Memorial Day Flight-23
May 31, 2011
May 26, 2011
May 23, 2011
May 10, 2011
If you take a lot of photos it’s always worthwhile to go back to previous years.
Your photo eye has certainly improved since you took your earlier images. Plus, if you use Lightroom, as I do, or Aperture. It’s an opportunity to rework an image that might have been so so at the time.
May 7, 2011
Just outside the Assagio’s at the Ala Moana Shopping in Honolulu is a 12 foot tall water sculpture. I took pics of it a few months back but didn’t think too highly of what I got. The picture bottom left was the best of the lot. Images like this are candidates for Lightroom presets. Presets range from a simple Black and White to a very funky looking infrared treatment. I’ve posted numerous images on the blog utilizing presets. Creating a preset is just a matter of changing the different settings in the Develop Module and then saving a group of settings you like. Then click on that preset and your image will instantly change to reflect those settings. If you like it, print it or export it to your photo sharing site, and whatever changes you make have no effect on the original image.
Here I am with an “EH” photo looking for inspiration in a preset and I stop at the Point Curve Presets. These are presets which manipulate the Tone Curve.
This one makes the curve look like an “M” as you can see here. Presets are not set in stone. You can play with it if the initial look isn’t what you wanted. Which is what I did here. Moving the Dark slider back and forth, I liked the different results but didn’t think the individual images were as interesting as the kaleidoscopic result I created from moving the slider back and forth! How to recreate that effect? An animated GIF file!!! The first step is to create a series of virtual images with incremental changes to the image. In this case, I moved the dark slider over ten points at a time starting from –100 ending at +100 resulting in 22 different virtual images. To create the GIF, I had Lightroom export the images into separate layers in Photoshop with the “Edit in” command.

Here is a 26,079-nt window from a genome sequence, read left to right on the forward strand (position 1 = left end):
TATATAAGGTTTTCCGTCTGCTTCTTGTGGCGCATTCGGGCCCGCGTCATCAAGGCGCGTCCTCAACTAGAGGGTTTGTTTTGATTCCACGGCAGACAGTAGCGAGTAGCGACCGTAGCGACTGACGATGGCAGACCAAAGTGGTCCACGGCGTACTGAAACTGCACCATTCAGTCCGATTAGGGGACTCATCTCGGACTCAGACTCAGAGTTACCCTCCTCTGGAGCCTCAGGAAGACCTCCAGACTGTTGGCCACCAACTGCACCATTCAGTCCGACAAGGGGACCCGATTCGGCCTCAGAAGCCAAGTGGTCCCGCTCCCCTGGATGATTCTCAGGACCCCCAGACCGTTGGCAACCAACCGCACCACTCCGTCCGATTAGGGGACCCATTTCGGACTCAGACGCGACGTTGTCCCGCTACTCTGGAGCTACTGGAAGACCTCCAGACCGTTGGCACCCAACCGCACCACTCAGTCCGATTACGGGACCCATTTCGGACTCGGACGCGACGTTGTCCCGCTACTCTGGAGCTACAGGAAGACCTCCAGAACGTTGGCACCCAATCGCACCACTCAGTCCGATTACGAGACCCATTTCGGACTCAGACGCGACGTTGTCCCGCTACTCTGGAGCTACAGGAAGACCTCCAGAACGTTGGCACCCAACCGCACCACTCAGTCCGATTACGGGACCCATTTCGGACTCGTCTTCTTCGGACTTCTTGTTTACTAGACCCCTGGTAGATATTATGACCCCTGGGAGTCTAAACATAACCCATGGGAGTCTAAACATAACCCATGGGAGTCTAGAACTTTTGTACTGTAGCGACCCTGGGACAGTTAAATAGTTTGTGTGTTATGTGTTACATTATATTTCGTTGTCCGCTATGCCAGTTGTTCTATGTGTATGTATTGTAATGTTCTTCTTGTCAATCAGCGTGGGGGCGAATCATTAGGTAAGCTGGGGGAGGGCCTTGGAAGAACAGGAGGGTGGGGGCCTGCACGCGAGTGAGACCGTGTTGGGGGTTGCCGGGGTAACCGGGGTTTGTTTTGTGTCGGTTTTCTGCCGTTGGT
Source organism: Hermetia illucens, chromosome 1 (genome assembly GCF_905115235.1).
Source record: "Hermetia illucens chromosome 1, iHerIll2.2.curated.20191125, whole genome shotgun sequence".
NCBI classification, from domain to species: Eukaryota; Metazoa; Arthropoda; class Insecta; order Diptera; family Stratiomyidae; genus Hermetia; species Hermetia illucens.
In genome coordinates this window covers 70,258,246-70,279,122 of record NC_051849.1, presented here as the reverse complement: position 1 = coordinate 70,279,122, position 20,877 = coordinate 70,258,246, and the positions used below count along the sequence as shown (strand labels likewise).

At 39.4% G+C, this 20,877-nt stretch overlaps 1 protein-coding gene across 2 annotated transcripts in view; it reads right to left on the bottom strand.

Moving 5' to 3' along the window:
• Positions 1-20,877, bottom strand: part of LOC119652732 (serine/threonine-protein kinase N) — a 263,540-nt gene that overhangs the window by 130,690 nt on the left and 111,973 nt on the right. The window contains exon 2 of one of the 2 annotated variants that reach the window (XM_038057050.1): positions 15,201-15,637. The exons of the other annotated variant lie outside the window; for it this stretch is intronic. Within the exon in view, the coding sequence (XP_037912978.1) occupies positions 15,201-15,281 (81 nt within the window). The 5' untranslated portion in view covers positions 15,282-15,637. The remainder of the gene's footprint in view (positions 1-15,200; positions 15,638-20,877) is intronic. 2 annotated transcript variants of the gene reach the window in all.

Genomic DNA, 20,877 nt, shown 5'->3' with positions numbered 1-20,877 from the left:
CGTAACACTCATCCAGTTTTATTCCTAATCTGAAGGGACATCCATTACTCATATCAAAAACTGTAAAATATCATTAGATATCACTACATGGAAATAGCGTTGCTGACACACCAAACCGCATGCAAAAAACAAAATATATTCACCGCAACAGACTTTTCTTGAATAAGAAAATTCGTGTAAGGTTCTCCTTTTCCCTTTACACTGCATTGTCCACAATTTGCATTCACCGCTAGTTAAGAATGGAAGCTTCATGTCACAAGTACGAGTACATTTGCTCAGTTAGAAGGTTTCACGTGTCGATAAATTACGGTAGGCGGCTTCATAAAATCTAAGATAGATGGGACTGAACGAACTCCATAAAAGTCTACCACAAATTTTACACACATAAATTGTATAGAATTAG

In Photoshop I select all the layers then open the animation palette by choosing “Window” from the menu bar and selecting “Animation“. With the animation palette open, ( it’s a long strip at the bottom of the window) I needed to convert each layer to it’s own frame in the animation palette. With all the layers selected, I clicked the flyout menu in the upper right hand corner of the animation palette and choose “Make frames from layers”. The animation palette will be populated by frames of each image. Then I needed to choose how long each image will display in the GIF with the frame delay option. For this, I picked .05 sec. Finally, I saved it with “ Save for Web and Devices (.gif under this option)” in the File menu.
There is one caveat to this. Make sure you reduce the images to a manageable size!!! Assuming you’re working with images from a DSLR as I was, you can’t work with the original size in Photoshop. Especially since I had 22 versions of the image. Photoshop will choke and die when you save for the web. I could have used a smaller number of images but I liked the effect with 22. I exported the different versions as JPEG’s resizing on the long edge at 1024 and a quality setting of 25. Then I Imported those images back into Lightroom and used them to create the GIF in Photoshop.
From a plain Jane to a Kaleidoscope of Color! (click on the image to see it change)